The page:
The Environmental Protection Agency (EPA) has been seeking input on regulations that should be repealed, replaced or modified. The comment window opened on April 13 and closed on May 15.
In response to the request, members of Scientists for Accurate Radiation Information (SARI) prepared a document containing scientifically supported arguments for eliminating regulations that contain strict limits on exposures to low doses of radiation and small quantities of radioactive material. The document, titled Radiation Hormesis Should be the Basis for Establishing Radiation Protection Standards, was properly submitted before the comment window closed.
The document asserts that our understanding of the true health effects of low dose radiation has advanced to the point where the logical conclusion is that the EPA’s legal authority to limit radiation exposure no longer exists. Based on current peer-reviewed science, existing regulations have a negative impact on public health. In accordance with the directives given to the Agency by Congress and by Executive Orders, the radiation protection standards should be abolished because they harm us. They do not protect us from a danger; they limit access and add costs to many beneficial uses of radiation and radioactive materials.
EPA’s Statutory Radiation Responsibility
When Richard Nixon reorganized federal environmental regulators into a single agency called the Environmental Protection Agency (EPA), the new organization inherited radiation protection authorities and responsibilities that had been given by laws existing at the time to a variety of federal entities.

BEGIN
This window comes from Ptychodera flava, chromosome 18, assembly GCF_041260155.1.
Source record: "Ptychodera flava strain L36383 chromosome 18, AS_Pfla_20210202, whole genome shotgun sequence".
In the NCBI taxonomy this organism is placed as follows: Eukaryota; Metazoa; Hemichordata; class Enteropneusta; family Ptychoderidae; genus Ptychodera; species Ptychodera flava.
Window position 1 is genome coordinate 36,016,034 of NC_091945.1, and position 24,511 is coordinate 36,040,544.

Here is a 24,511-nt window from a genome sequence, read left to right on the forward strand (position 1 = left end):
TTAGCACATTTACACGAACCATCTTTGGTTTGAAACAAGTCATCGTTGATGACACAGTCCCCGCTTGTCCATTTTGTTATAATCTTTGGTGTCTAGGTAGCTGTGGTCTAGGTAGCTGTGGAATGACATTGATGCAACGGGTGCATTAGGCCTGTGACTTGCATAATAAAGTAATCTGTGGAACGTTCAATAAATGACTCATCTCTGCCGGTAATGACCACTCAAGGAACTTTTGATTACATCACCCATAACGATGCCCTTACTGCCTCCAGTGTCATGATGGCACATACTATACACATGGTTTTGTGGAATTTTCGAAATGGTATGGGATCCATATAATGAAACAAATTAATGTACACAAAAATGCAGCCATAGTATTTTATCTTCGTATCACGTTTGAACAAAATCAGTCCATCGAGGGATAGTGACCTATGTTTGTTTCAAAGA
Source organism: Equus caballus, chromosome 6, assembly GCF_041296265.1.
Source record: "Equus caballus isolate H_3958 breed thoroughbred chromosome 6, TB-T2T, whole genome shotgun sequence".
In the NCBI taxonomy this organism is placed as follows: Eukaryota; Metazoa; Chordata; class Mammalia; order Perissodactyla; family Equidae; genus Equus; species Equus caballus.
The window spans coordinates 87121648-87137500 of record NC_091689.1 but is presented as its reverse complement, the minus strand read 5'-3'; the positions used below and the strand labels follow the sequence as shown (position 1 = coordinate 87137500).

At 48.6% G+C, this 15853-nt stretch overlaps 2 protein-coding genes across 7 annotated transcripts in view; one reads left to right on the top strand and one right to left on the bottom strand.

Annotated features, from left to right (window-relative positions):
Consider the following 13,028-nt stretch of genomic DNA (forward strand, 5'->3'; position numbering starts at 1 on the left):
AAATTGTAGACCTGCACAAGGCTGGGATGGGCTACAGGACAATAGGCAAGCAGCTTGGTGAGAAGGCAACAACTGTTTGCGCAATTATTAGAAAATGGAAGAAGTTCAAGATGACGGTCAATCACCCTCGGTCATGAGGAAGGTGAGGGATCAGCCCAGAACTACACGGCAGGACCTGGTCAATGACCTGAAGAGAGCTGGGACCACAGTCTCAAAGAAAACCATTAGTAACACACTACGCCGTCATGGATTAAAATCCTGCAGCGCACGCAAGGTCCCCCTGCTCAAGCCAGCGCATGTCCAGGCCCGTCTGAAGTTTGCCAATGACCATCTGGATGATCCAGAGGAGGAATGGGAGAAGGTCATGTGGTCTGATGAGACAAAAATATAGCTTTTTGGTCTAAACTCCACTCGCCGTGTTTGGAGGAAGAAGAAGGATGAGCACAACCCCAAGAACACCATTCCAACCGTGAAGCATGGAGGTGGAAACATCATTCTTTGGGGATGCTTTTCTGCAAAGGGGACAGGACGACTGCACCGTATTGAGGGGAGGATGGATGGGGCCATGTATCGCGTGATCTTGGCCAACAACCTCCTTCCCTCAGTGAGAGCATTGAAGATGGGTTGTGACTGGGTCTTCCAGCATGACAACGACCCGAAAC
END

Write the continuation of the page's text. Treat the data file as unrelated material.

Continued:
From the Atomic Energy Commission, the EPA inherited part of the following directive from Section 161(b) of the Atomic Energy Act of 1954.
…to establish by rule, regulation, or order, such standards and instructions to govern the possession and use of special nuclear material, source material, and byproduct material as the Commission may deem necessary or desirable to promote the common defense and security or to protect health or to minimize danger to life or property.
The new agency also inherited The Bureau of Radiological Health from the Department of Health, Education and Welfare and it inherited the standard setting role previously assigned to the Federal Radiation Council.
Assumption, Not Science
In all cases, the EPA’s role in radiation protection was described as a responsibility to establish rules aimed at protecting [public] health and minimizing danger to life or property. That responsibility included a scientific assignment to perform and support research that would allow the agency rule writers to have a solid basis for their directives.
Unfortunately, the EPA never had or sought sufficient research funding to determine the effects of radiation. Instead, it relied on conclusions drawn from scant evidence and accepted the notion that better answers would take too long or be too expensive to obtain.
The “conservative” paradigm that the regulators at EPA have used has always been that every dose of radiation, down to a single gamma ray, alpha particle or freely moving neutron carries with it the possibility of causing harm to human health.
With the [unproven] assumption that all radiation is hazardous the EPA adopted the regulatory posture of setting strict numerical limits based on keeping doses to the lowest technologically achievable level, even if a small reduction in dose added a substantial cost.